THE National Court appointed specialist consultant in clinical and public health, Paul Crouch Chivas, to examine and evaluate the provision of health services at the Manus asylum seekers processing centre.
He has found that the quality of curative health care available to transferees and support staff appears to be excellent.
Except that the high rate of smoking among the transferees shows a lack of input into health promotion and a lack of effective centre policies on smoking.
The review, according to Dr Chivas, was a brief one where he examined the following key public health elements which, if found lacking or deficient, would significantly influence the health of the transferees at the centre.
The elements were the water supply, human waste disposal, garbage disposal, shelter and accommodation, food supply, vector control and medical services – curative, preventive and promotive.
In his findings on the water supply, he found that drinking water is exclusively from bottled water, which comes by sea from Port Moresby. Water for showers, toilets, hand basins and laundry comes from desalinated seawater, the intake for which is some 500 metres from the camp. All water supplies appear to be protected and of adequate volume. For human waste disposal, sewerage leaves the ablution blocks of the four main centre accommodation areas and mixes with grey water from other areas and is treated by aeration only.
The Oscar camp has its own separate treatment plant but sewerage from other areas is pumped to and joins the existing defence force sewerage pipes near the centre perimeter.
For shelter and accommodation, Dr Chivas found that accommodation for transferees is of a variable standard, commensurate with the staged development of the centre. Older accommodation is in four-bed, converted containers, each row of containers connected by a central, covered walkway.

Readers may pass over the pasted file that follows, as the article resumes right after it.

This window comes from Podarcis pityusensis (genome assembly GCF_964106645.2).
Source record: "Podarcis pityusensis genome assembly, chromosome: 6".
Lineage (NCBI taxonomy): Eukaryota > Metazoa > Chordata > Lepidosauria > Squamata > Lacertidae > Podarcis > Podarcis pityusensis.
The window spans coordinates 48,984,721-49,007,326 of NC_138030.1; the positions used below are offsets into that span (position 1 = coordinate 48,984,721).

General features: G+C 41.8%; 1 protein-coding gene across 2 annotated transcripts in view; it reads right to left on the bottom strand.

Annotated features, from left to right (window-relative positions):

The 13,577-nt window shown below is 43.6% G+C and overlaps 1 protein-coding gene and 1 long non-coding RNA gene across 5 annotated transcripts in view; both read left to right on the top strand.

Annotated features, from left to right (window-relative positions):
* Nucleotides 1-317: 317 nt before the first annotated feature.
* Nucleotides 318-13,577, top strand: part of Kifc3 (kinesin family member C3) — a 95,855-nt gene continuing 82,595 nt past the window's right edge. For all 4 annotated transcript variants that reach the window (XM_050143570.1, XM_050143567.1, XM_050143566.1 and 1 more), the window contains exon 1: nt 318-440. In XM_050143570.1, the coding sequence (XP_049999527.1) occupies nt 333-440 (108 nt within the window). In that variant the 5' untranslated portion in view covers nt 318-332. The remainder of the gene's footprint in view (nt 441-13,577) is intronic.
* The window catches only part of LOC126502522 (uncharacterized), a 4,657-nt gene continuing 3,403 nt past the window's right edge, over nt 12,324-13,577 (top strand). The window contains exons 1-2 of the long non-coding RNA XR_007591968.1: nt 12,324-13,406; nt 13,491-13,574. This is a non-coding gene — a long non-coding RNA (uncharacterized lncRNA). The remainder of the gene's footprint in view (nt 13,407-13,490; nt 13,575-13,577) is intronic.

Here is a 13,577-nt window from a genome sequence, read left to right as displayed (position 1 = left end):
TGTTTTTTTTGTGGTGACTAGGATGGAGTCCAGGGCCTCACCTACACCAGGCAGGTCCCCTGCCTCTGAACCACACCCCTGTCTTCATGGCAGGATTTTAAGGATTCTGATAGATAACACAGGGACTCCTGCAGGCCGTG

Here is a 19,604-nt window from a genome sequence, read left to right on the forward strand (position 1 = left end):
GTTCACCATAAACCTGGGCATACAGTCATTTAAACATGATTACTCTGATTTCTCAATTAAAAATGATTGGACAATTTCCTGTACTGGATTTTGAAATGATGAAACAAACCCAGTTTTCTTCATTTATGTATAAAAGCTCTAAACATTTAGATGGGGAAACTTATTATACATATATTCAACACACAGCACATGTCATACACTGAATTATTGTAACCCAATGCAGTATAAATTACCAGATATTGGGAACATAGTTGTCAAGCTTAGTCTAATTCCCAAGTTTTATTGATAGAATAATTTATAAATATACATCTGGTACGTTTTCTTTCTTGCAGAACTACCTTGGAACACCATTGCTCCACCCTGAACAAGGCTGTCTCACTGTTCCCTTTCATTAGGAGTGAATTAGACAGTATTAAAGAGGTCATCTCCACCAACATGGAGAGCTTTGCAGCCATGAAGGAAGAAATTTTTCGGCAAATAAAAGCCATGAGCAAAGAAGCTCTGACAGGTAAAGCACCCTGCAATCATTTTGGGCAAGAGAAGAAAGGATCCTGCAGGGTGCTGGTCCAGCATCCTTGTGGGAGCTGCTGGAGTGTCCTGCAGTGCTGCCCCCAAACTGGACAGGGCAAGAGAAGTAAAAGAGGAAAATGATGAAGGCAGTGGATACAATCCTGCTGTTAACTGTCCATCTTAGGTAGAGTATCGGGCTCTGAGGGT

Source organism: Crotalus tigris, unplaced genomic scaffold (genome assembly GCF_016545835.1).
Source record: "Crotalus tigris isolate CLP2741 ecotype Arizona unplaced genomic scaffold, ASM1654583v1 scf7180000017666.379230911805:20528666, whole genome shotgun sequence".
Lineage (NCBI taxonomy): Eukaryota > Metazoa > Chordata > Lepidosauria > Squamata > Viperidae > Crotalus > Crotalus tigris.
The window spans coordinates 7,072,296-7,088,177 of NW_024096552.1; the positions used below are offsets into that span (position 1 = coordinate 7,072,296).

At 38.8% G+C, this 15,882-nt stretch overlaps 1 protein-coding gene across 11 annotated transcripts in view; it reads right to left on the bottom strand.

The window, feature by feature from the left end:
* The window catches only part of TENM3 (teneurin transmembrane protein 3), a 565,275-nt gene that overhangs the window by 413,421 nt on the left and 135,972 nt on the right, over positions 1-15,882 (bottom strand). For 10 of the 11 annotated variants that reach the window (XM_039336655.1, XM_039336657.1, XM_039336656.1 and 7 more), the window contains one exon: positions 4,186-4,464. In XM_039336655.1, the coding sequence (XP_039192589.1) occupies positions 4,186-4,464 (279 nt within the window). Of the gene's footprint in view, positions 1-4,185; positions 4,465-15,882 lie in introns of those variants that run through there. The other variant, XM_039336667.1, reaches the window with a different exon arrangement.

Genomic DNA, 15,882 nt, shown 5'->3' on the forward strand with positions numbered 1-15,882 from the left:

At one area the floor is a grill with the inevitable collection of garbage beneath it. In Oscar area, there are 40 double-bed dormitories. These areas appear overcrowded. Most sleeping areas are air-conditioned although some older accommodation rooms have only fans. Bedding is provided. All accommodation areas appear weather proof. He said: "I am concerned about the fire risk in Oscar accommodation."
For the food supply, most food comes refrigerated or frozen from Port Moresby by sea. Some local produce is purchased. Each dining area had its own hot food serving area until the disturbances some weeks ago.
PNG staff are prohibited from entering these areas to serve food and food is prepared in a central kitchen and delivered in plastic containers to the transferees. Plastic waste is then collected and added to the garbage. The food, mainly Hallal, appears adequate in quality and quantity but a detailed nutritional analysis of the food was not conducted.